“Car salesman,” I told her.  I half regretted telling her now.  I had just done yet another thing to piss my mother off, and on top of that, my grandmothers attitude was starting to make me feel sorry for my mum.  “He’s okay actually,” I added as an afterthought. “Better than the last one.”

“Well I’m not impressed, you can tell her that.  Not one little bit!  She’s always been the same, your mother, one after the bloody other!  About time she grew up and learnt her lesson!  I have to go now Daniel, my soap is about to start.  You make sure you tell her I called, all right?  Tell her I called, and I want her to come and see me as soon as possible!”

She hung up and I lingered in the hallway, watching my mother in the garden.  I could see her hanging my school trousers onto the line, her hair in her face and pegs jammed in her mouth.  I didn’t understand much about her relationship with her own mother, except that it was not good, and never had been.  Grandma lived in a nursing home down in Cornwall, and visiting her was this twice yearly pilgrimage of duty, rather than love.  My mother would visibly stiffen at the mere mention of the woman.

Dressed, and feeling increasingly sorry for myself, I made a start on the kitchen.  John  couldn’t resist smirking, as I pulled on the rubber gloves my mother had laid out for me.  “Shut up and go to work,” I told him with a snarl. “Did you even know the bloke who runs that place is a Nazi?”

John swapped an amused look with my mother who had just come in from the garden.  She stared at me quizzically. “What did you just say?  Do you even know what that means?”

“Course I do. It means he hates anyone who is different to him, and he’s bringing his puke of a son up to be the same.”

John laughed loudly at me as he slung his work bag over one shoulder and started out of the door. “Yeah, you really know what you’re talking about don’t you?  See you later mum.  Have fun Danny!”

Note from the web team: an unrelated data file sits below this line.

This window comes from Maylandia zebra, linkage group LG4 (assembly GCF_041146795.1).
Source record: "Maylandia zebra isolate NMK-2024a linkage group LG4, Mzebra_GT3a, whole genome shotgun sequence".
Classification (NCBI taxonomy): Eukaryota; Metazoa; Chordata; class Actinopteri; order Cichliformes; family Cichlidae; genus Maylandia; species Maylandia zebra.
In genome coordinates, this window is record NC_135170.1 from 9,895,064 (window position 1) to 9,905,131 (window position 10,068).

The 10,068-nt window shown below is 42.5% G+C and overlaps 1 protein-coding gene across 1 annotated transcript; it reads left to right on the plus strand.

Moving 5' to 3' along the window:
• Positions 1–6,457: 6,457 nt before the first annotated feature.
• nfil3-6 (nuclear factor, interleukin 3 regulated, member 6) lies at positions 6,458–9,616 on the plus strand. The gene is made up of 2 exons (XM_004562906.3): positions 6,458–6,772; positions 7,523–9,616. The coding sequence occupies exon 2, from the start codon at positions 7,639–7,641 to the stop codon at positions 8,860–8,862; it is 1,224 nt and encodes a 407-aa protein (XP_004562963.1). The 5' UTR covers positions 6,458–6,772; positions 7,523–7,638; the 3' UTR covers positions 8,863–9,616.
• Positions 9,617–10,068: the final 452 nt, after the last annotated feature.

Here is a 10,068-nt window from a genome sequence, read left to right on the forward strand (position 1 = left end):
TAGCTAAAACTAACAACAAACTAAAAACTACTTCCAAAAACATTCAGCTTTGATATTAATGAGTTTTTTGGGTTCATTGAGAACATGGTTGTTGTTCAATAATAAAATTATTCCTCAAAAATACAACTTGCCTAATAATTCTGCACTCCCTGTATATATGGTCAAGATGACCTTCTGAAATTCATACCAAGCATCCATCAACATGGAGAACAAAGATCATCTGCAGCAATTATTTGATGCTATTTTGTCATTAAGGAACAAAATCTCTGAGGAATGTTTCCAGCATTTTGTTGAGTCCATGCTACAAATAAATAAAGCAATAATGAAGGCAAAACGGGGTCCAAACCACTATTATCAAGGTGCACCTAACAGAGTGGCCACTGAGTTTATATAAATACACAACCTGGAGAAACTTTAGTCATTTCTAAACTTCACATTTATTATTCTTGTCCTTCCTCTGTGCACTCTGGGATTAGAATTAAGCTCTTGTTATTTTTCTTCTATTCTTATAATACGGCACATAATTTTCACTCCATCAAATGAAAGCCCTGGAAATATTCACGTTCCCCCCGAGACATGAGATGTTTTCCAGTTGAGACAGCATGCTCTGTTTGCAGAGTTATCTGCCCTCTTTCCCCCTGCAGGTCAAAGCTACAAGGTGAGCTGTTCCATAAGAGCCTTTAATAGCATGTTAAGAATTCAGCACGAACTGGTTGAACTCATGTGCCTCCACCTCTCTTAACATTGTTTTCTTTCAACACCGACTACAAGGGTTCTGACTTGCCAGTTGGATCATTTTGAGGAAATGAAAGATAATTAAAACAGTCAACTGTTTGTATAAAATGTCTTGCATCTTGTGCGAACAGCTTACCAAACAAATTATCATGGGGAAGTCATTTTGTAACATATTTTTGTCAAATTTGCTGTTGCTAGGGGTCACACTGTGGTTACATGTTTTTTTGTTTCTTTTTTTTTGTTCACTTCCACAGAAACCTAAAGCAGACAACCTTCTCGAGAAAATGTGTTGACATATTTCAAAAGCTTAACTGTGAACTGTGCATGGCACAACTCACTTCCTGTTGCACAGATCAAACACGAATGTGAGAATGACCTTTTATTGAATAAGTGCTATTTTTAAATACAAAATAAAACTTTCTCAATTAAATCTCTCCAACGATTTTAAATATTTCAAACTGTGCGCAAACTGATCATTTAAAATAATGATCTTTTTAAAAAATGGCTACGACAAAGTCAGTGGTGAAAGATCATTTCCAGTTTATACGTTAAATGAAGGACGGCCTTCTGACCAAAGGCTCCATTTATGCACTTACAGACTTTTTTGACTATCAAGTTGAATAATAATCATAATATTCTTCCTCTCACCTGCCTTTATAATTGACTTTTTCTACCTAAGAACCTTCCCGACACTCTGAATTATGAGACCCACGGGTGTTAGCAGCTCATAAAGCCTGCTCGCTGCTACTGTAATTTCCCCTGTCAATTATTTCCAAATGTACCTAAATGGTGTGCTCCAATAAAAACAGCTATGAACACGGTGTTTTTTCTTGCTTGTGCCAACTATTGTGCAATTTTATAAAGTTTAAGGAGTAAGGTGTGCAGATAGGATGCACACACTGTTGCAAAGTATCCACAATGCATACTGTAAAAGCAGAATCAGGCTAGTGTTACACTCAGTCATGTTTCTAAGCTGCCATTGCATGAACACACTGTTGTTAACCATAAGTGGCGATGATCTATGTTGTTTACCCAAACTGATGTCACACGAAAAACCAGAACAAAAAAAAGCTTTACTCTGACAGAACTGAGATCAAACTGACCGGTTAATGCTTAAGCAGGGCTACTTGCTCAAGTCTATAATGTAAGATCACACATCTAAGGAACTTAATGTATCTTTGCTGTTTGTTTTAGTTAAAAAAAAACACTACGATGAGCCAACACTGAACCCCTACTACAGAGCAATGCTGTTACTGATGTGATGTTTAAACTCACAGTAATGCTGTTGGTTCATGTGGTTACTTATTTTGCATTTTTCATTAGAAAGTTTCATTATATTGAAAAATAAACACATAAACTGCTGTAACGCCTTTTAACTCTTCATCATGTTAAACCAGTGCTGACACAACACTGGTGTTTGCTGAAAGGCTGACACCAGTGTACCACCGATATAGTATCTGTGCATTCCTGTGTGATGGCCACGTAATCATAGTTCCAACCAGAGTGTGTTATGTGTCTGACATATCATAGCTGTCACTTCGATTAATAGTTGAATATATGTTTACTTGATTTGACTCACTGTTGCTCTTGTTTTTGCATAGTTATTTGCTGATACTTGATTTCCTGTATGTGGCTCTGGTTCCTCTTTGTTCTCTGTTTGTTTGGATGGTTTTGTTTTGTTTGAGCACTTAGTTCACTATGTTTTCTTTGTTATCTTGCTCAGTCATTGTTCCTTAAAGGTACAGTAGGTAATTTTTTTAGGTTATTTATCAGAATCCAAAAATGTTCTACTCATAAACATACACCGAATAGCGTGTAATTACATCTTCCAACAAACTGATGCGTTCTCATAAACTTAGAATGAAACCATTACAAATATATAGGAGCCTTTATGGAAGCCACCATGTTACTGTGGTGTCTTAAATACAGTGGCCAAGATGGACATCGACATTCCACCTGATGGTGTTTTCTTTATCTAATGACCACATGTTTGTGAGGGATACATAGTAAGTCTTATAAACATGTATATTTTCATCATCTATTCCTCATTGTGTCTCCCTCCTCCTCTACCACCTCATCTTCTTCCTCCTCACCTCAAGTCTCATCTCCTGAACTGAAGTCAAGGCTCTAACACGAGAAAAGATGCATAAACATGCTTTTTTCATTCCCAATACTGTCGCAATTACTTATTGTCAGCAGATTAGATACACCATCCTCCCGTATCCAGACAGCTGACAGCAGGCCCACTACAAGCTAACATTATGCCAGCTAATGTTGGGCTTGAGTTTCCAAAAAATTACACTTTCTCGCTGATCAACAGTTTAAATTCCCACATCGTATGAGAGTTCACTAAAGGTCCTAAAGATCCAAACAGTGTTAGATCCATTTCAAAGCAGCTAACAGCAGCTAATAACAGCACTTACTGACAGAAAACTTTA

“Who told you that?”  My mother was frowning at me curiously.  “What makes you say such a thing?  Maybe he is trying to bring his son up to be a decent hardworking man, who owns a successful business!  Ever thought of that?”

“You haven’t met his son,” I shook my head at her adamantly. “He called Billy’s mum a commie loving hippy!  Whatever that means.”

“Perhaps you better ask Billy’s mum,” she murmured, and jerked her head towards the back door.  “Come on.  Cars and a genuine apology await you, young man.”

It wasn’t that bad in the end, washing his cars.  He was actually pretty gracious about the whole thing.  My mother stood right behind me while I apologised.  She insisted on peppering the brief conversation by correcting nearly everything I said, almost putting the words into my mouth before I spoke them.  I was incredibly and deeply sorry, not just sorry, and it was criminal damage not just a scratch.  You get the picture.  “Frank just wants to be friends with you,” she said for him at the end, when it was obvious to everyone but her that the exact opposite was true.  It wasn’t that he hated me or anything, he was just one of those adults that felt awkward around kids.  He didn’t know what to say to me, he just wished to avoid me, just wished me away.  So I went and washed three of his poxy flash cars in the heat of the day.  That shut them up.